Rashid Johnson: The Rainbow Sign
at David Kordansky Gallery (Through May 19, 2018)
Reviewed by Emily Nimptsch
Viscous black liquids cascade down the picture planes as scrawled drawings of agonized grimaces and anxious eyes confront the viewer at every turn. Indeed, Brooklyn-based multimedia artist Rashid Johnson’s current David Kordansky exhibition, The Rainbow Sign is a masterclass in haunting and subtly violent imagery. Extracting its title from an often-cited passage in James Baldwin’s 1963 bestseller, The Fire Next Time, this eclectic collection of wall sculptures, ceramic cups, mosaic portraits, and psychedelic collages presents a poignant reflection on notions of cultural identity and protest.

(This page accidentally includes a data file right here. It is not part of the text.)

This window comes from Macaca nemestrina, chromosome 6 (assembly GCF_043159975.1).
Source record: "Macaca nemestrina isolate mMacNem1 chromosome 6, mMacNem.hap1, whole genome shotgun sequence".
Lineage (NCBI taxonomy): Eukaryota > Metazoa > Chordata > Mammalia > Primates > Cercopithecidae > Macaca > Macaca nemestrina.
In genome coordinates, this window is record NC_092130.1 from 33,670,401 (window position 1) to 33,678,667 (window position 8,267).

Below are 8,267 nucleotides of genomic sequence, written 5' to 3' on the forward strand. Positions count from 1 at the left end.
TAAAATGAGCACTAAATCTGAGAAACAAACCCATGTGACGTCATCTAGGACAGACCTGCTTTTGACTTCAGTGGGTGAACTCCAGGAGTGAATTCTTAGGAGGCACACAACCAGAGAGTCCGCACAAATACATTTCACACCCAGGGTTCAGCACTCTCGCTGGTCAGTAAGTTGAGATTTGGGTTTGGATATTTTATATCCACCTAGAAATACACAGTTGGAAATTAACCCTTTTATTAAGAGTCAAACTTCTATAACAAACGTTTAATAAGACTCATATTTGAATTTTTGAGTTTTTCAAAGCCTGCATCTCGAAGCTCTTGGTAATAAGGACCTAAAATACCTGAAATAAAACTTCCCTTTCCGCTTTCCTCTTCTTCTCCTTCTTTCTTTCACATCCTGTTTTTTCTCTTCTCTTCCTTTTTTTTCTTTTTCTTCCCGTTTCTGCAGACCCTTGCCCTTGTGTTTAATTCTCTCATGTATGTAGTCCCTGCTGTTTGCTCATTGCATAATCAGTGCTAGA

After a flirtation with black and white portrait photography early in his career, Johnson is currently exploring themes of African-American culture and history through highly conceptual sculpture and assemblage pieces. Over the past decade, the artist’s work has become synonymous with the unification of gestural Abstract Expressionism and Conceptual art. The viewer can easily spot this fusion of forms within his Robert Rauschenberg and Joseph Cornell-inspired wall-sculptures on display here. These monumental works are broken up into a handful of smaller sections, each boasting a unique aesthetic feature. For example, we see one section in each sculpture filled with a roughly molded yellow solid. Through supplementary information, we learn that this substance is shea butter, a beloved cure-all moisturizer originally found in West African countries. Not only does the eye here connect the mounds and depressions in the surface with traditional sculpture, but also we begin to understand Johnson’s social message with the use of this material. The artist explains, “When I was younger, I would see shea butter being sold on the street, and I was interested in how people were still coating themselves in the theater of Africanism.” Although the members of his community were thousands of miles of away from African shores, they still felt a nostalgic pull towards the beauty rituals of their homeland.
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